If your son or daughter is struggling with a serious illness like cancer or
has a chronic condition like asthma, your doctor might talk to you about enrolling
your child in a clinical trial.
About Clinical Trials
A clinical trial is a research study that follows a predefined protocol, or plan
Some clinical trials observe people in certain situations (for example, how many
overweight or obese kids become depressed) and then record the outcomes for study
investigators to analyze. Others test the effects of potential new drugs, therapies,
vaccines, vitamins, or procedures. These types of trials, called randomized, controlled
clinical trials, try to find the best treatment with the fewest side effects. They
begin only after early research has been done and there is reason to believe that
a potential new treatment is effective.
All clinical trials are voluntary and information collected during them is confidential.
Participants can withdraw from a trial at any time, for any reason.
How They Work
All studies are led by a protocol, which establishes what the trial will study,
who is a good candidate for the study, what treatments (if any) will be used, and
how results will be measured.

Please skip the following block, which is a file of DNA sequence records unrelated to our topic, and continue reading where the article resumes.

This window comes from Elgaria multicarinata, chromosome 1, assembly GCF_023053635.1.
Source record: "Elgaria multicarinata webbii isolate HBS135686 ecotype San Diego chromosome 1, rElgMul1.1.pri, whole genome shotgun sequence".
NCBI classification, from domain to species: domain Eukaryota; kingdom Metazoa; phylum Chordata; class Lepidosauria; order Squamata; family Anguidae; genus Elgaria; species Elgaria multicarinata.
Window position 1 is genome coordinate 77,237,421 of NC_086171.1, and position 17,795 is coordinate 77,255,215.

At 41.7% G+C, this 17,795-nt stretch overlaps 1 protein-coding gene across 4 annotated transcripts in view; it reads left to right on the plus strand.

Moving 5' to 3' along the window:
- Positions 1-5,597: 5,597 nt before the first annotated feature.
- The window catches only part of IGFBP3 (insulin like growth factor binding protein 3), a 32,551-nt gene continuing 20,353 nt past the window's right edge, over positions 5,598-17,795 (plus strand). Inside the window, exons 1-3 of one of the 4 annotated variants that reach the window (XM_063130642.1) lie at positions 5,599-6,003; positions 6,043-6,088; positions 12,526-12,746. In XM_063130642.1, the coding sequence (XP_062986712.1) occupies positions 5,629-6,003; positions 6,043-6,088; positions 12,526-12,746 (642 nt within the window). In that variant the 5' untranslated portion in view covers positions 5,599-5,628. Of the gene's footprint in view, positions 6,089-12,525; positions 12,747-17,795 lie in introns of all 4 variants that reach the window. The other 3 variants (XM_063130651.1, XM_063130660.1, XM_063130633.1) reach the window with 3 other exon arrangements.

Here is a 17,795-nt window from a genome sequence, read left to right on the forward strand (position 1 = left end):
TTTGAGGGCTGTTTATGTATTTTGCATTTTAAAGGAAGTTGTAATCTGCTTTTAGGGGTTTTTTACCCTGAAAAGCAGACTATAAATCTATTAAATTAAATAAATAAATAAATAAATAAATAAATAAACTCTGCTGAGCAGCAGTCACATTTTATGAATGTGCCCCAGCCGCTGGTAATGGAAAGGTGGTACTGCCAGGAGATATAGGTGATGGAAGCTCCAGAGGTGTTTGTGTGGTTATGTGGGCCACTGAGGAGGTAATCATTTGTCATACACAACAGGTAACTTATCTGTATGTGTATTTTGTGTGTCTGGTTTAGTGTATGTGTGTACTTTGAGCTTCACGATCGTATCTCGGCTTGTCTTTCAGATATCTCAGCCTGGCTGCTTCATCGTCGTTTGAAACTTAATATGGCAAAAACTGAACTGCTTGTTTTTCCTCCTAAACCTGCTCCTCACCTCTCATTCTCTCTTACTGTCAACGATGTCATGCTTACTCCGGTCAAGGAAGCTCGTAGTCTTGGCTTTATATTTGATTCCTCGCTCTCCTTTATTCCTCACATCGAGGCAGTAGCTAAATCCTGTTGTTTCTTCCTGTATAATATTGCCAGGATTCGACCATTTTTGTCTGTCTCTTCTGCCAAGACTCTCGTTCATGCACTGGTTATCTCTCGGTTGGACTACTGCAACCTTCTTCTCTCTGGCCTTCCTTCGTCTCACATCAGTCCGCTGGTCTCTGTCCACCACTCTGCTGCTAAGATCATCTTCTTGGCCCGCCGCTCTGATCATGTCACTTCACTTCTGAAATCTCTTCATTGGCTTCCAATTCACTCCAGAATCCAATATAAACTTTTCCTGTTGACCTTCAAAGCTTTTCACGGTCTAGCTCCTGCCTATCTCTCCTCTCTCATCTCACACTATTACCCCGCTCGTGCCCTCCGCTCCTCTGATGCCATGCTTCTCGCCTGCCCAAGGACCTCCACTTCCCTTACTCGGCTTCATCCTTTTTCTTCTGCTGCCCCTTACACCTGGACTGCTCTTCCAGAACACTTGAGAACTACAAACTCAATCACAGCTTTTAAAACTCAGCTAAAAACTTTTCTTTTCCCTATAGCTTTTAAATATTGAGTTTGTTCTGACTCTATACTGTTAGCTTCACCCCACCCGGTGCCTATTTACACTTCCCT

In a randomized, controlled clinical trial, children are separated into groups.
The experimental group(s) will receive the treatment that is to be tested, while the
control group(s) will get the usual treatment (usually what a child is already
taking) or placebo (a fake treatment or sugar pill that contains no medicine at all).
In clinical trials on children, placebo is used only if the lack of treatment is
short (perhaps a few days) and poses minimal risks, or if the therapy being tested
is used to only treat uncomfortable symptoms (like watery eyes) and not a severe illness.
In these types of trials, patients are "blinded," which means they don't know who
is getting the treatment and who is getting the placebo until the trial is over. That
way, their perceived response to the drug or placebo can't be influenced by whether
they think they have been taking the real drug or not. In a double-blind study, neither
the patients nor the researchers know who has taken the drug or the placebo until
the study is over.
Once the study is over, the outcomes of the experimental group and the control
group are compared. Researchers analyze the data to determine if the potential new
treatment is effective.
Who Can Participate?
The criteria used to determine who is a candidate for a clinical trial differ
from study to study. Often, those with an illness that isn't responding to current
treatment and who may benefit from a potential new treatment may be candidates. Those
with an aggressive illness, such as a recurring form of cancer or a disease for which
there are few treatments, may be good candidates for a clinical trial.
Your doctor can help decide if your child is a candidate for a particular trial
or may refer you to a health care professional associated with the trial. If
your child is a suitable candidate, he or she will also have to meet certain
criteria (such as age, gender, and medical history) to participate.
Weighing Pros and Cons